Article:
Although it is clear we need to address psychological vulnerabilities across the family system, the best framework through which to do so remains to be determined. Early theories conceptualized the illness experience as a trauma for the patient, leading to an emphasis on trauma-focused psychological therapies. Despite the inclusion of life-threatening illnesses as meeting criteria for a traumatic event within the Diagnostic and Statistical Manual of Mental Disorders, researchers have more recently critiqued this diagnostic conceptualization due to the lack of clarity regarding one triggering traumatic event. Going forward, we need to better understand the mechanisms underlying psychological morbidity for children and adults with a Fontan circulation and their families and to continue efforts to foster integrated models of psychological and neurocognitive care. These represent some of the next frontiers of research and clinical practice in the field.




Management of the “Well” Fontan


Routine Surveillance and Testing: the Role of Practice Guidelines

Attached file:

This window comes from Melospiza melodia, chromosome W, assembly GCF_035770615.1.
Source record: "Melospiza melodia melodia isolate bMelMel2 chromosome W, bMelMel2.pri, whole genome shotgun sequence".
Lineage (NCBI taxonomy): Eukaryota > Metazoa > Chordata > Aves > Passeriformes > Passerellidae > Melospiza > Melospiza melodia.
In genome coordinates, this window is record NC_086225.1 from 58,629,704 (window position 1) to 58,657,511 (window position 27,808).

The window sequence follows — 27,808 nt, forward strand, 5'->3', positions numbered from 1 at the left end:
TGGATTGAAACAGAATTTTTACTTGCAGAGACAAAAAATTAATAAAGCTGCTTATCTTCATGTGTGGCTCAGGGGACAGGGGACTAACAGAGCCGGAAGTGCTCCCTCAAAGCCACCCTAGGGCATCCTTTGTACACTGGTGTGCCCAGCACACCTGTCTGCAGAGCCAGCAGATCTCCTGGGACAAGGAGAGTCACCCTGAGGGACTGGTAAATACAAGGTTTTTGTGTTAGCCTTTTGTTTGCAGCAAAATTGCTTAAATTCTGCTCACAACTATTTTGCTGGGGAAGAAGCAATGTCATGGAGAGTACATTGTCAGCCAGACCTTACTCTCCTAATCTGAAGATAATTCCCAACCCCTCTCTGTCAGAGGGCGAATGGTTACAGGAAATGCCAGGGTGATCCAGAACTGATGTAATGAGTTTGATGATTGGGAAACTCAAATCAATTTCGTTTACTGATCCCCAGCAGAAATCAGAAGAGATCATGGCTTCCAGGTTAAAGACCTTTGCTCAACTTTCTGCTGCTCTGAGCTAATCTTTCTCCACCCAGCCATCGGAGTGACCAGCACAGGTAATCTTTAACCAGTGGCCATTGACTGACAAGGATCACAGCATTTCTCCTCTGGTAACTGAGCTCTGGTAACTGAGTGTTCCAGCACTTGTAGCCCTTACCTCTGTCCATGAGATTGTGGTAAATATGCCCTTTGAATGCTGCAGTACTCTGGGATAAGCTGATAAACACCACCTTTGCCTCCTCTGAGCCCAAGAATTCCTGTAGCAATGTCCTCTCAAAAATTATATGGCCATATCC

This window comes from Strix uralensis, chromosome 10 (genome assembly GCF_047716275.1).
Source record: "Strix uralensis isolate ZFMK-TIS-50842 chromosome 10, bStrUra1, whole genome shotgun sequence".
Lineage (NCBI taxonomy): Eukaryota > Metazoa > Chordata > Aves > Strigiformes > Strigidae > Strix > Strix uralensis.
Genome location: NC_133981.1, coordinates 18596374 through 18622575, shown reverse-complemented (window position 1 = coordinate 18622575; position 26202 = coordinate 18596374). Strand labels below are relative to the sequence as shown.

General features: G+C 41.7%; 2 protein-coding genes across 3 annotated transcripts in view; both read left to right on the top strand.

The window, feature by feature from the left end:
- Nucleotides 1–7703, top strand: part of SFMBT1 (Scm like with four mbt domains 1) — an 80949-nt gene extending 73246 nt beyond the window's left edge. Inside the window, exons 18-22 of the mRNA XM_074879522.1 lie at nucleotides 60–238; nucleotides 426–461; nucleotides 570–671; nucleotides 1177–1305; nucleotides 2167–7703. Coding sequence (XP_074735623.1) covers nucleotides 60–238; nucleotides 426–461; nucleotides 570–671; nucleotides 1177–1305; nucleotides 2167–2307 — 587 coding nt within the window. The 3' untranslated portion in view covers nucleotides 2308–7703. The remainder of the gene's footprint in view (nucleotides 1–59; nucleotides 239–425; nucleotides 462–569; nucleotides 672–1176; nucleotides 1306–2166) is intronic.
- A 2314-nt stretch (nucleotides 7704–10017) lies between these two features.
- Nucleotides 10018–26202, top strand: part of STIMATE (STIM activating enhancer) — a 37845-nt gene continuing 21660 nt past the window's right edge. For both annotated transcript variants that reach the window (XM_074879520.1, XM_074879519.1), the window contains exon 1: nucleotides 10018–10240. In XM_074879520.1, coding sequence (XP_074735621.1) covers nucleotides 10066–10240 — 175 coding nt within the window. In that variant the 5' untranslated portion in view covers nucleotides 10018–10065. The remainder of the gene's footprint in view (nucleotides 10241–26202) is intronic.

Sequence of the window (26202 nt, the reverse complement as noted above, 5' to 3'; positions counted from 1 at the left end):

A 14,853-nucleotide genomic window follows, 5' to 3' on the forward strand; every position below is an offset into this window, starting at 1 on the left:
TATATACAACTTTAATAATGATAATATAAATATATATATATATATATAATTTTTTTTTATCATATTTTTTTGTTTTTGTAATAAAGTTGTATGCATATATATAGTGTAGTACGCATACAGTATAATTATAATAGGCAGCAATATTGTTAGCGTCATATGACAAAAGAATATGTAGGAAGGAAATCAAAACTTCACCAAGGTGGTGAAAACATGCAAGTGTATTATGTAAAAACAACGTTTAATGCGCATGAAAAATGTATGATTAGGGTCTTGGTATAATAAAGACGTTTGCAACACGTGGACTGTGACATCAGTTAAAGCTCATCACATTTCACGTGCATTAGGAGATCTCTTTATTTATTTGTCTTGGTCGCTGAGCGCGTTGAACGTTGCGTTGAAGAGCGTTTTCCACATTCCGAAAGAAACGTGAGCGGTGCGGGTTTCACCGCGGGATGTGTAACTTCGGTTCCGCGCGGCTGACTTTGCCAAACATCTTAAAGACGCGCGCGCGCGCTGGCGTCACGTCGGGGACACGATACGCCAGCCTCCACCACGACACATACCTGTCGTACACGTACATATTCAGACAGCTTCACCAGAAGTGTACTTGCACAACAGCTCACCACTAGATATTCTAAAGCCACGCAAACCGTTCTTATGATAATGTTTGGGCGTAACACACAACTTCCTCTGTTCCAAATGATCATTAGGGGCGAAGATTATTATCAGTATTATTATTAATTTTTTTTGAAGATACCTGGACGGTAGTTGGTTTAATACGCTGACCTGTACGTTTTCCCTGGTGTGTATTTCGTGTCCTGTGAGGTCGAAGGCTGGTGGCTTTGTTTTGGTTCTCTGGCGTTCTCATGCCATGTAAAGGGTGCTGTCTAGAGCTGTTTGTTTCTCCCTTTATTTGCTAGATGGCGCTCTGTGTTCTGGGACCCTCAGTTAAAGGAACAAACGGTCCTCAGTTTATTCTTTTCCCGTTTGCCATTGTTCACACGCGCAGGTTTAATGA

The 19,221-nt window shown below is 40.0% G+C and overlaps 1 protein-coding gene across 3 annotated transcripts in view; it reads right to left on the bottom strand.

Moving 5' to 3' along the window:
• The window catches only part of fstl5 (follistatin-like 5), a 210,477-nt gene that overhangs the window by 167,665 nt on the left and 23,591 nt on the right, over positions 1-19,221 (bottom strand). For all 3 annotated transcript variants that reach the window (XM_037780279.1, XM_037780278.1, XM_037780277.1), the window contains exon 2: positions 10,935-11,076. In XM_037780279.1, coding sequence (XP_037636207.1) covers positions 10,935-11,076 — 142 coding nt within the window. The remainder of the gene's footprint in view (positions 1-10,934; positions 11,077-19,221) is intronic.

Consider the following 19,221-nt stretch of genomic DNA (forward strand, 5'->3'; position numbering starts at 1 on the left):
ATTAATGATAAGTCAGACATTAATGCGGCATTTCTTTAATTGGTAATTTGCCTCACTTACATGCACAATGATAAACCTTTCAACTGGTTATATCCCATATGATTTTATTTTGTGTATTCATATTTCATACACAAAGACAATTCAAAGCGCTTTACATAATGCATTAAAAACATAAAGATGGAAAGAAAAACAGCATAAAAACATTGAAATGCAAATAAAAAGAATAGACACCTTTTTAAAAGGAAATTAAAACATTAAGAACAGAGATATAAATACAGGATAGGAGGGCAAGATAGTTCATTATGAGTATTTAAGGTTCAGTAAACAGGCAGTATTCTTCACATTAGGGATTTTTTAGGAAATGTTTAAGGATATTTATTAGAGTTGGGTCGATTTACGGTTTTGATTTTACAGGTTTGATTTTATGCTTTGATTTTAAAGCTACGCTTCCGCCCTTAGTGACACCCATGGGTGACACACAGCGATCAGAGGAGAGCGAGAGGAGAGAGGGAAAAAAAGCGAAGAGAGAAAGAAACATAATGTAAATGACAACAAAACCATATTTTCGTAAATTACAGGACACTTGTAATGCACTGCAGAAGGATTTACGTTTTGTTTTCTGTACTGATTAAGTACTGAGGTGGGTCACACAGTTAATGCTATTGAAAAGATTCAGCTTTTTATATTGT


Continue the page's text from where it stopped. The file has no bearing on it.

The Fontan population is heterogenous with a wide spectrum of functional performance. The morbidity profile is highly variable depending on a number of factors including underlying anatomy and ventricular morphology, time from the Fontan procedure, and the era in which Fontan surgery was performed. Hence practice guidelines must be adaptable to these features and must also take into account the life stage of the patient. For example, the pediatric population has care priorities that differ to those of adults. Moreover, the transitions between life stages, lifestyles, and physiologic and psychological states are important milestones that need to be anticipated, and discussed and planned in advance. There is a paucity of published practice guidelines that adequately traverse the lifetime care of a Fontan patient. This is largely due to the lack of a demonstrable advantage of any particular treatment options or management strategies. Consequently, there is significant practice variation. There are few practice guidelines for pediatric care, especially for the “well” Fontan, in part due to a general perception that these patients have a low resource requirement. Moreover, there is no evidence base to assess the impact of a more structured approach to ongoing surveillance on outcome in this group. The majority of published guidelines are for adult patients, often with a focus on the failing Fontan. Nevertheless, a structured approach to surveillance in childhood is likely to lead to lower resource use and a better understanding as to which investigations are productive at a given time. In addition, specific timing of discussion and counseling in relation to exercise participation, teenage risk taking, contraception, and transition to adult care is likely to improve outcomes in these areas. The latter is especially important given the mortality and morbidity risk associated with drop out from cardiology surveillance at the time of transition.